In my previous posts on this subject (see below), I looked at how Lewis’s wartime experiences affected him and also some of the literary considerations we must take into account when considering the question of war in the Chronicles of Narnia. This week I would like to take a few moments to consider the first of several instances where I believe it is possible to see the Great War’s effects in Narnia: In Narnia, war has a very clear, sharp edge and portrays none of the stereotypical glorification of battle often found in literary sources.
It is clear that war and its accoutrements in Narnia are no more glorious or frivolous than in real life. There is no sense of fun or grandeur in any of the various Narnian scenes. For instance, when Aslan is preparing Peter for battle in The Lion, the Witch, and the Wardrobe, his advice is purely straightforward and down-to-earth. There is no hint of war as a game, beyond a very brief scene where Peter shows off his sword to Mr. Beaver, something that is more likely a comment on young boys than on war (105, 143-144). Later, in the battle itself, there are praiseworthy heroics, but they are of the sort inspired by hard necessity rather than a desire for laurels and they are purchased dearly. Edmund’s attack on the Witch is the stuff of song and legend, but ends with him shattered, broken, and bloody (175-176).
Caspian’s war against his uncle is anything but glorious, with the rebels shortly pinned up in Aslan’s How to be ground slowly down by Miraz’s superior forces. The aftermath of the failed attack before Caspian blows Susan’s horn speaks for itself: “The best of the bears had been hurt, a centaur terribly wounded, and there were few in Caspian’s party that had not lost blood. It was a gloomy party that huddled under the dripping trees to eat their scanty supper” (Prince Caspian 88). Shasta also observes the same sort of dull frankness as he watches the Narnians prepare to relieve the siege of Anvard in The Horse and His Boy. The archers testing their strings, the giants donning their spiked boots, the big cats prowling, soldiers checking their equipment, all takes place in general silence. There is no mindless boasting, no singing, or jesting. Even the usually boisterous Corin has become solemn, pointing out the vultures circling overhead. “They know we’re preparing a feed for them,” he says (176-177). Later, when Aravis remarks that it “must have been wonderful” to be in the battle, Shasta simply replies that it “Wasn’t at all like what I’d thought,” implying that he had been disabused of some of his more boyish notions (197).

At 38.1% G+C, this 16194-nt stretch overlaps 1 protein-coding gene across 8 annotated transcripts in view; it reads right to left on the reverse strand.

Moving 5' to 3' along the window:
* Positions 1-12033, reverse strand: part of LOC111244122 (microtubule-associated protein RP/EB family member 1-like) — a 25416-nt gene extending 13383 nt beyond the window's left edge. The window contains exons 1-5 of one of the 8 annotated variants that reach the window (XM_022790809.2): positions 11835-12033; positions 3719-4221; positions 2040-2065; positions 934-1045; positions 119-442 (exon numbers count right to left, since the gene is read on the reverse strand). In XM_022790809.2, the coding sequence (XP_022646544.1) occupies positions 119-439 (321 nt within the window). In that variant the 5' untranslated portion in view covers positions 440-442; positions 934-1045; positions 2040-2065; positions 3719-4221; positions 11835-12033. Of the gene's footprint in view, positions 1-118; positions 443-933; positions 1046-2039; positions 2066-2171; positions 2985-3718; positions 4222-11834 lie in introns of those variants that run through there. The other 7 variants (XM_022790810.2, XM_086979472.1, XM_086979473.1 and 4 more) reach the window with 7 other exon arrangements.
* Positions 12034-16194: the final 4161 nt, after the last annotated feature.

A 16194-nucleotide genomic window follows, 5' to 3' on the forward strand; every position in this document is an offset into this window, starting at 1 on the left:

The actual fighting itself is also surprisingly harsh for what modern readers would expect from a “children’s book”, though Lewis is careful not to carry it to excess. While Lewis describes the large battle at the end of The Lion, the Witch, and the Wardrobe in mostly general terms, in The Horse and His Boy Lewis he is more frank. The Hermit of the Southern March, while keeping Aravis and the horses apprised of the fighting notes that he had seen one of the giants fall, “shot through the eye, I suppose.” Later he states that “King Edmund is dealing marvelous strokes. He’s just slashed Corradin’s head off.” When judging Rabadash, King Lune plainly remarks that to “have cut his throat in the battle would have eased my heart mightily.” Edmund agrees, hoping that if Rabadash broke his word again, that it would be in a place where he could “swap off his head in clean battle” (The Horse and His Boy182, 184, 206).
It does not take much imagination to see in this the harsh realism of Lewis’s own experience in the army. Rather than Lewis using literature to obscure reality, here he uses reality to keep literature in check. World War I taught Lewis that wars are not to be encouraged, but treated with cold practicality by those who must face them. Lewis believed that the “child as reader is neither to be patronized nor idolized: we talk to him as man to man” (Of Other Worlds 34). In the Chronicles, Lewis did so.
Next Week–War in Narnia: The Unchanging Nature of the Individual
The content of this series of posts was first presented to the world in the excellent little Lewis journal, The Lamp-Post 31:4 (Winter, 2010): 3-23, and was given in a talk at the 41st meeting of the Mythopoeic Society in Dallas, TX, in July 2010. A greatly expanded version is under consideration with the journal Mythlore.
Lewis, C. S. Of Other Worlds: Essays and Stories. San Diego: Harvest, 1994.
________. Prince Caspian. New York: Collier, 1972.
________. The Horse and His Boy. New York: Collier, 1970.
________. The Lion, the Witch, and the Wardrobe. New York: Scholastic, 1987.
Posts in the War in Narnia Series:
- C. S. Lewis the Soldier
- World War I’s Effect on C. S. Lewis
- Some Literary Limitations on Lewis’s Experience
- Dark Realism and Plain Practicality
- The Unchanging Nature of the Individual
- The First Experience of Battle
- Wounds and the Wounded
- Corpses? What Corpses?